[This post has already been read 2595 times!]
The ability to produce new ideas is referred to as creative potential. Creative potential refers to the individual’s possibilities considering the cognitive capacity, personality, motivation, and the environment. Considering the development of creative potential, it can change over time and the potential will vary depending on the domain and the task.
Does education include critical thinking, creativity, cooperation, or metacognition? How are the teachers in the classroom when they try to introduce new practices? What is needed to succeed and what makes them fail?
Children and students may need some abilities to adapt themselves to an uncertain future. More specifically, developing new competencies is needed , allowing them to offer new solutions for a peaceful future. Creativity seems to be one of the core components of these new abilities and is considered as an asset for societal development . Although creativity is widely recognized as an asset for society, it remains a fuzzy concept and there are many definitions of this competency in the literature .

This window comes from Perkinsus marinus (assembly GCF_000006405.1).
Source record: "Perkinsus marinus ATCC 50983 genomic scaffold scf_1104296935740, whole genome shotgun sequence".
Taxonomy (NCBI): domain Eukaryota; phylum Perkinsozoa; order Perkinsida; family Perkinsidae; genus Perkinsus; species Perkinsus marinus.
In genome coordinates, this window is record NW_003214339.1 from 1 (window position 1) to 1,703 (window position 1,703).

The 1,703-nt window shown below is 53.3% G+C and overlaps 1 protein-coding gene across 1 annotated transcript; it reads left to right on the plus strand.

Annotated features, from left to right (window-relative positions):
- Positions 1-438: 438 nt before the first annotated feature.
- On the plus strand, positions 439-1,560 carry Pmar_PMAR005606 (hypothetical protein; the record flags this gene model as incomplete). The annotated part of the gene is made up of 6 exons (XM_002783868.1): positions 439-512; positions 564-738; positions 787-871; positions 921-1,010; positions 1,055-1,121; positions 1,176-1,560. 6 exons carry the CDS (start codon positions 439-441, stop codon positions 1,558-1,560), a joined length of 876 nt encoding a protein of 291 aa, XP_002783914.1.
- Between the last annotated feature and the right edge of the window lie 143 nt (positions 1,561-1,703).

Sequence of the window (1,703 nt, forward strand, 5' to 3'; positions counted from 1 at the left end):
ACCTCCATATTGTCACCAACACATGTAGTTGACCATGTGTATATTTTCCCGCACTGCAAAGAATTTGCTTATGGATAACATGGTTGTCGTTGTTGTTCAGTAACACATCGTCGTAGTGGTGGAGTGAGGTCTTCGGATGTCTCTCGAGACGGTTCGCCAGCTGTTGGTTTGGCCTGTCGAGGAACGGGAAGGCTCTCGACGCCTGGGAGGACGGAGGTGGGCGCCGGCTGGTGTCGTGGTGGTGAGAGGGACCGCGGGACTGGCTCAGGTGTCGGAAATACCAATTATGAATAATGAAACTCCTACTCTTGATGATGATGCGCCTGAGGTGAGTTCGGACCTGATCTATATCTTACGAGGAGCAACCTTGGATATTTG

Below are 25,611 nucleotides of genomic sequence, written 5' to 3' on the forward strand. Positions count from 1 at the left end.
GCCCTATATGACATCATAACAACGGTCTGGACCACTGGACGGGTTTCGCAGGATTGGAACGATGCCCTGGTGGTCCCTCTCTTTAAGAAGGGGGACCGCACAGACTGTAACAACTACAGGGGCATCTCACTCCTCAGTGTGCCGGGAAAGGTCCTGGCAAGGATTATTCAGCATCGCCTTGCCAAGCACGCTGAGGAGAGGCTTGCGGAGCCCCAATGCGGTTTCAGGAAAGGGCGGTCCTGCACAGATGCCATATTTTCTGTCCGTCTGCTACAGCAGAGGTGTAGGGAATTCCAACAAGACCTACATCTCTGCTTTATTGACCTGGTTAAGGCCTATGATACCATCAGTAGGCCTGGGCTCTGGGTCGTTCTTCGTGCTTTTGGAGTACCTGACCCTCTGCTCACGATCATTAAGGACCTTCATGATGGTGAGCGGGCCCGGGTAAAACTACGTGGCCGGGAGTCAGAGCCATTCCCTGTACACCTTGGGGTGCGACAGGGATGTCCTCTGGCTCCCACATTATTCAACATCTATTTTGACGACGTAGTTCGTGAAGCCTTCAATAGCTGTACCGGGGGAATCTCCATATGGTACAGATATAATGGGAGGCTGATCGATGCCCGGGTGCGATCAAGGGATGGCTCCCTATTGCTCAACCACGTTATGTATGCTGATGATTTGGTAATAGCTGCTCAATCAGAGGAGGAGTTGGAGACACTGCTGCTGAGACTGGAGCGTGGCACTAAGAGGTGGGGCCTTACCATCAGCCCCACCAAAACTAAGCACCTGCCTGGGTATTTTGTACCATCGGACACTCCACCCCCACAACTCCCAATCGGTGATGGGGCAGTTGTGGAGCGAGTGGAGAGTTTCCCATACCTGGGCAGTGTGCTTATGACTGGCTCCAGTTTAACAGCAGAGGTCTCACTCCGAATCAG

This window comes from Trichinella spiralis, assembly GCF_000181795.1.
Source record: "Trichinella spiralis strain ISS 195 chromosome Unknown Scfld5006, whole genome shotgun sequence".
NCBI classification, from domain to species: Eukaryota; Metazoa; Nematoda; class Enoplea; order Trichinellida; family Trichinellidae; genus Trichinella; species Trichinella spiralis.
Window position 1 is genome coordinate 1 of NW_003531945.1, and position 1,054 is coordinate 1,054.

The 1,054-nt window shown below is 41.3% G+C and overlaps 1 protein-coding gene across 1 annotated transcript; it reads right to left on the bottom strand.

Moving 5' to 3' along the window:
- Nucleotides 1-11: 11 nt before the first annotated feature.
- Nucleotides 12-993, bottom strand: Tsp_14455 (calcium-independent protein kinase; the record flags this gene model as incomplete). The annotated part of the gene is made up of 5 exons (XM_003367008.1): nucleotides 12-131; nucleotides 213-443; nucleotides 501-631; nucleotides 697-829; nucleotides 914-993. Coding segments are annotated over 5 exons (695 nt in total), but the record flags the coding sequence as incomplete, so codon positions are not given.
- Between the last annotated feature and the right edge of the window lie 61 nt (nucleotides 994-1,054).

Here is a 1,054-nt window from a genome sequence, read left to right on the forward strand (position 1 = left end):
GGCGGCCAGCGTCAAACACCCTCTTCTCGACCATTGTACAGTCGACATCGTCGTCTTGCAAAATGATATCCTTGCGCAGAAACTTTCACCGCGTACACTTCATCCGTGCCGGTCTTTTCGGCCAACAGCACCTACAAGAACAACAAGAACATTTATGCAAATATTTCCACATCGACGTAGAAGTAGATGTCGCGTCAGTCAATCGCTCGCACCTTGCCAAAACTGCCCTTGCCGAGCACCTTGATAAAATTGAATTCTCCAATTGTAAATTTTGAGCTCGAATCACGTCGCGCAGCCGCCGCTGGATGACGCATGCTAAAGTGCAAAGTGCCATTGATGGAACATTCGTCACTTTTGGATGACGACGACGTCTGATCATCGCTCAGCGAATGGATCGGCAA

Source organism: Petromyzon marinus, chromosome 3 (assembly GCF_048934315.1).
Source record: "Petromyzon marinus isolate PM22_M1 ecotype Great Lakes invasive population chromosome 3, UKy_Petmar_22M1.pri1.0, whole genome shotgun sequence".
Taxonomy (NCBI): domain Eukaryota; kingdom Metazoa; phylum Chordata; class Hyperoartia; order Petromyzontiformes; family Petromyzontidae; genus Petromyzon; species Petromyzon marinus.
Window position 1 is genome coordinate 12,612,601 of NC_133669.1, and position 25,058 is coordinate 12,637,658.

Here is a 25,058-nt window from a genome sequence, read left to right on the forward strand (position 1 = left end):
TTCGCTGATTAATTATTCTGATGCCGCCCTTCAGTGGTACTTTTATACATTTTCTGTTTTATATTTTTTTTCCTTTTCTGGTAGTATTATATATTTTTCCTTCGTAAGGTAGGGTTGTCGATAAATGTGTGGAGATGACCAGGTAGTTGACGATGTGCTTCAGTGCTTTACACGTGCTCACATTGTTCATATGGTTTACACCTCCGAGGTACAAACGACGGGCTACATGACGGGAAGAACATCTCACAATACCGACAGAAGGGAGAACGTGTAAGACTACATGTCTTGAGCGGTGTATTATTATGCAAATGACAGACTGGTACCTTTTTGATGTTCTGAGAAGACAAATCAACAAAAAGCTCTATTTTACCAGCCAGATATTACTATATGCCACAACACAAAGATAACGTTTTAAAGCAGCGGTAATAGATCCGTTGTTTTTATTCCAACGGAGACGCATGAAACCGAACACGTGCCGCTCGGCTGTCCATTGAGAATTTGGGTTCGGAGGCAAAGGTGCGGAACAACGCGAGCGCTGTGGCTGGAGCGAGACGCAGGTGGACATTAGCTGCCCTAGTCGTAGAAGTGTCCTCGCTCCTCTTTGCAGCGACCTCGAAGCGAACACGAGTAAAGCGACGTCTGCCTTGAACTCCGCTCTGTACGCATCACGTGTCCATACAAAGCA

This article discusses different approaches to creativity in education. The article is literature research. The article is the main part of the article “Creativity as a Stepping Stone towards Developing Other Competencies in Classrooms.”
Lucubrate Magazine has focused the creativity in education in different articles:
- The Concept of Creativity in Education
- Effective Education is Built on Personal Relationships